Dallas Stars get cute, sign Mike Modano to a one-day contract

Puck Daddy

Like us, you may feel that Mike Modano's retirement, announced Wednesday, came a year too late. Drafted first overall in 1988 by the Minnesota North Stars, Modano played 20 seasons and 1,459 games with the Minnesota/Dallas franchise. Then, in an act of sacrilege, he opted not to retire last season, and played out the final 40 games of his NHL career as a member of the rival Detroit Red Wings.

It was weird.

Thankfully, GM Joe Nieuwendyk and the Dallas Stars took steps on Thursday to rectify the heinous thought of Mike Modano retiring a Red Wing by signing him to a contract the day before he officially calls it quits; a contract that directly references the number he wore in Dallas:

Stars General Manager Joe Nieuwendyk announced today that the NHL club will sign center Mike Modano to an official NHL contract, giving him the opportunity to officially retire as a Dallas Star. Modano will sign the contract at Friday's press conference. Afterwards, Modano will send in his retirement paperwork to the National Hockey League.

The amount on the contract will be $999,999.

"This is a special day for all of us," said Nieuwendyk. "Mike Modano will always be the face of this franchise. He means so much to our organization and all of our fans. We wanted to give him the opportunity to retire as a Dallas Star. Mike has given his heart and soul to this game for over 30 years. On behalf of the entire organization and the National Hockey League, we would like to thank him for his dedication."

Cute. Obviously, Modano won't play a game for the Dallas Stars, but this was a clever way to honor a player that will be forever linked to their franchise.

But does it have consequences under the current NHL CBA's salary cap?

Washington Capitals' fans pressed for their team to do the same thing Dallas did when goalie Olaf Kolzig retired in 2009. Kolzig played all but eight of his 719 NHL games with the Capitals before signing a one-year deal with the Southeast division rival Tampa Bay Lighting, and then being traded to the Toronto Maple Leafs at the deadline.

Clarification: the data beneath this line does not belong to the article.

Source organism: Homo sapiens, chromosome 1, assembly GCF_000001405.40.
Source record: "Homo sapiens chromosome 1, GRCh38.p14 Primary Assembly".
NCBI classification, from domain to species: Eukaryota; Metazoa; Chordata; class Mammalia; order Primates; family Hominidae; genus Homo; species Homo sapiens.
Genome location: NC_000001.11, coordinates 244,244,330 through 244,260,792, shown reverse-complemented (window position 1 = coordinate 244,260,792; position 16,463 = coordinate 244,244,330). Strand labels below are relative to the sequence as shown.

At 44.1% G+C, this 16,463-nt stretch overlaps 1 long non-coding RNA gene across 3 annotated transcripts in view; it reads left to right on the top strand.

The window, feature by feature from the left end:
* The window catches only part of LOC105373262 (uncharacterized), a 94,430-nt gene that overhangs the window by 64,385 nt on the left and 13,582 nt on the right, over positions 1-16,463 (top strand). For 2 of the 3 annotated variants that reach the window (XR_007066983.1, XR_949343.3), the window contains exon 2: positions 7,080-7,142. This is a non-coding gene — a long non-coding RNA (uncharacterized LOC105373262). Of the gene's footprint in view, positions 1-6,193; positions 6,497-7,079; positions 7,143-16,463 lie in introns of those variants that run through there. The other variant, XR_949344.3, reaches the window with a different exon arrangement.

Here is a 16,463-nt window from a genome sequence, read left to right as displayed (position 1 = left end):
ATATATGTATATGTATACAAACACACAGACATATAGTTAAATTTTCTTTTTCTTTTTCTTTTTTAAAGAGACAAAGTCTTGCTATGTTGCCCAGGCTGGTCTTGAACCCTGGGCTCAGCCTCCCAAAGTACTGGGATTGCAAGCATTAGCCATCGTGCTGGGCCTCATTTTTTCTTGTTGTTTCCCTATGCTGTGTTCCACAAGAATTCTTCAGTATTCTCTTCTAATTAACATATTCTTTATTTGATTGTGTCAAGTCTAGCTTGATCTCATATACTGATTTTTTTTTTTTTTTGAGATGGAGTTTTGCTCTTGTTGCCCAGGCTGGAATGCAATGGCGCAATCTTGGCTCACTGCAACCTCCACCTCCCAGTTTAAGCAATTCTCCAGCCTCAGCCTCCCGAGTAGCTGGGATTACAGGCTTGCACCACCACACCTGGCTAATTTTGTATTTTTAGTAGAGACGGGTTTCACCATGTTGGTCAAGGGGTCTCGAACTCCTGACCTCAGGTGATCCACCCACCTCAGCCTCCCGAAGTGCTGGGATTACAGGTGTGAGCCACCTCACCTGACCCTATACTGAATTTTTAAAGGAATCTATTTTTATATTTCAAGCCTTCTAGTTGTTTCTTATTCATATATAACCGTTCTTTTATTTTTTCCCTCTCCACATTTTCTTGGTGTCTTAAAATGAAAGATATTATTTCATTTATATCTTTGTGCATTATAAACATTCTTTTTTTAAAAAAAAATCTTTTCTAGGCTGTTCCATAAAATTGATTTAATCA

Caps fans wanted a ceremonial reacquisition; however, Caps owner Ted Leonsis wrote (via JP):

The new CBA does NOT allow us to sign any player for a day. If we did that, the signing would count against our 50 contract limit for NHL contracts. So we cannot do as some of you request. Sorry, nothing personal here.

According to Capgeek, the Stars are presently at the 50-contract maximum, although the entry-level deals of Jack Campbell, Patrick Nemeth and John Klingberg could slide, leaving them as many as three extra spots.

Here's the important thing to remember: There are zero cap implications for Modano's contract signing. According to the NHL CBA, on 35-and-older contracts:

All Player Salary and Bonuses earned in a League Year by a Player who is in the second or later year of a multi-year SPC which was signed when the Player was age 35 or older (as of June 30 prior to the League Year in which the SPC is to be effective), regardless of whether, or where, the Player is playing, except to the extent the Player is playing under his SPC in the minor leagues, in which case only the Player Salary and Bonuses in excess of $100,000 shall count towards the calculation of Actual Club Salary.

Since it's just a one-day deal and not a multi-year contract, no cap repercussions per the CBA.

It isn't uncommon for a team to reacquire a player whose identity is wrapped up in its organization, but wound up playing a handful of years somewhere else. That said, ceremonial deals of this sort are rare in the NHL.

In the NFL, however, they're common.

Earlier this month, Jacksonville pulled a similar stunt to ensure running back Fred Taylor retired a Jaguar, signing him to a one-day contract the day before he officially called it quits. It was a nice way to make amends for the situation that led to his exit from Florida, when the Jaguars released him as a part of a rebuilding project, and, unready to retire, he wound up playing two relatively ineffective seasons with the New England Patriots.

In 2010, the Denver Broncos and St. Louis Rams did the same for kicker Jason Elam and receiver Isaac Bruce, respectively.

Bruce's situation was slightly different than Elam's, as he remained under contract to the 49ers, so the Rams had to trade for him:

Bruce, who holds every major receiving record in Rams history, was traded from the San Francisco 49ers to the Rams on Monday so the receiver could retire with St. Louis.

The ceremonial trade did not include an exchange of players or draft picks, Rams spokesman Casey Pearce said. A league source, however, told ESPN NFL Insider Adam Schefter that the 49ers would receive a conditional 2012 draft pick if Bruce plays this season for St. Louis, which is extremely unlikely.

And, speaking of the San Francisco 49ers, they did the same thing back in 2006 when they ensured the legendary Jerry Rice, who played 16 seasons in San Francisco before playing the final four of his career in Oakland and Seattle, retired in red and gold.

What to Read Next